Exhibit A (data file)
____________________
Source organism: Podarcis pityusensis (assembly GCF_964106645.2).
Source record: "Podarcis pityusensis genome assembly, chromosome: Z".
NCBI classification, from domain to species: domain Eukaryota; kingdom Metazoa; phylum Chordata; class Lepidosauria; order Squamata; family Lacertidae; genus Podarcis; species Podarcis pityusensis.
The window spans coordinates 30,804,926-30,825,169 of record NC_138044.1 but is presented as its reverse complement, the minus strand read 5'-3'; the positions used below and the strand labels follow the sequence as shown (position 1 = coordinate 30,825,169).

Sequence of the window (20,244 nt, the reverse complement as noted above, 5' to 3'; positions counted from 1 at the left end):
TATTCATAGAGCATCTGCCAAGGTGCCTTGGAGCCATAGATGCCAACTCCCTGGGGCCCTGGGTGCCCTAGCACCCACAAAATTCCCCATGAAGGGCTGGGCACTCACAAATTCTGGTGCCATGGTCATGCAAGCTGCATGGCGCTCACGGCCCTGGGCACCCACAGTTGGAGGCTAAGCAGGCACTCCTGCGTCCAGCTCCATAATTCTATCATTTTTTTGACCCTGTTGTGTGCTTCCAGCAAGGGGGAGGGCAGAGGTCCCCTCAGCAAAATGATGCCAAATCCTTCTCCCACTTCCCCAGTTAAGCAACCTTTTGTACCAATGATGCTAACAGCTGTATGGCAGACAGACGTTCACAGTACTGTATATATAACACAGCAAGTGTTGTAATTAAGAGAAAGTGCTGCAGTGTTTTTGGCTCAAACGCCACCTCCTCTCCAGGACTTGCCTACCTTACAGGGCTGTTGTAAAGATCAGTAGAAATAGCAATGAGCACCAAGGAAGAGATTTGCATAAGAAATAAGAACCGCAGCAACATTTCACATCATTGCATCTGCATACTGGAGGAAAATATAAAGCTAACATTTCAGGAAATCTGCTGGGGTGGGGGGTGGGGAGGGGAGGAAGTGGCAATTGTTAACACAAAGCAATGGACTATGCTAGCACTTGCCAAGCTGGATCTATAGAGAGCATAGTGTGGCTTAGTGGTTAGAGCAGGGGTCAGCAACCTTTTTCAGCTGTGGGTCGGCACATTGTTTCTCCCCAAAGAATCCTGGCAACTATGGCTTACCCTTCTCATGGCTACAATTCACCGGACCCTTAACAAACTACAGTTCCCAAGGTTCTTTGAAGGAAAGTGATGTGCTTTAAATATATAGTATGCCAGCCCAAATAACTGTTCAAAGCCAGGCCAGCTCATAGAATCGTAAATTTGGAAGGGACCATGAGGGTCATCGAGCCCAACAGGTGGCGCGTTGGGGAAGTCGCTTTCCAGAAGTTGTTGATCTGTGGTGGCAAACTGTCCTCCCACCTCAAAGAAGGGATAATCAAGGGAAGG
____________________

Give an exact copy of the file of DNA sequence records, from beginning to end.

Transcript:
Source organism: Podarcis pityusensis (assembly GCF_964106645.2).
Source record: "Podarcis pityusensis genome assembly, chromosome: Z".
NCBI classification, from domain to species: domain Eukaryota; kingdom Metazoa; phylum Chordata; class Lepidosauria; order Squamata; family Lacertidae; genus Podarcis; species Podarcis pityusensis.
The window spans coordinates 30,804,926-30,825,169 of record NC_138044.1 but is presented as its reverse complement, the minus strand read 5'-3'; the positions used below and the strand labels follow the sequence as shown (position 1 = coordinate 30,825,169).

Sequence of the window (20,244 nt, the reverse complement as noted above, 5' to 3'; positions counted from 1 at the left end):
TATTCATAGAGCATCTGCCAAGGTGCCTTGGAGCCATAGATGCCAACTCCCTGGGGCCCTGGGTGCCCTAGCACCCACAAAATTCCCCATGAAGGGCTGGGCACTCACAAATTCTGGTGCCATGGTCATGCAAGCTGCATGGCGCTCACGGCCCTGGGCACCCACAGTTGGAGGCTAAGCAGGCACTCCTGCGTCCAGCTCCATAATTCTATCATTTTTTTGACCCTGTTGTGTGCTTCCAGCAAGGGGGAGGGCAGAGGTCCCCTCAGCAAAATGATGCCAAATCCTTCTCCCACTTCCCCAGTTAAGCAACCTTTTGTACCAATGATGCTAACAGCTGTATGGCAGACAGACGTTCACAGTACTGTATATATAACACAGCAAGTGTTGTAATTAAGAGAAAGTGCTGCAGTGTTTTTGGCTCAAACGCCACCTCCTCTCCAGGACTTGCCTACCTTACAGGGCTGTTGTAAAGATCAGTAGAAATAGCAATGAGCACCAAGGAAGAGATTTGCATAAGAAATAAGAACCGCAGCAACATTTCACATCATTGCATCTGCATACTGGAGGAAAATATAAAGCTAACATTTCAGGAAATCTGCTGGGGTGGGGGGTGGGGAGGGGAGGAAGTGGCAATTGTTAACACAAAGCAATGGACTATGCTAGCACTTGCCAAGCTGGATCTATAGAGAGCATAGTGTGGCTTAGTGGTTAGAGCAGGGGTCAGCAACCTTTTTCAGCTGTGGGTCGGCACATTGTTTCTCCCCAAAGAATCCTGGCAACTATGGCTTACCCTTCTCATGGCTACAATTCACCGGACCCTTAACAAACTACAGTTCCCAAGGTTCTTTGAAGGAAAGTGATGTGCTTTAAATATATAGTATGCCAGCCCAAATAACTGTTCAAAGCCAGGCCAGCTCATAGAATCGTAAATTTGGAAGGGACCATGAGGGTCATCGAGCCCAACAGGTGGCGCGTTGGGGAAGTCGCTTTCCAGAAGTTGTTGATCTGTGGTGGCAAACTGTCCTCCCACCTCAAAGAAGGGATAATCAAGGGAAGG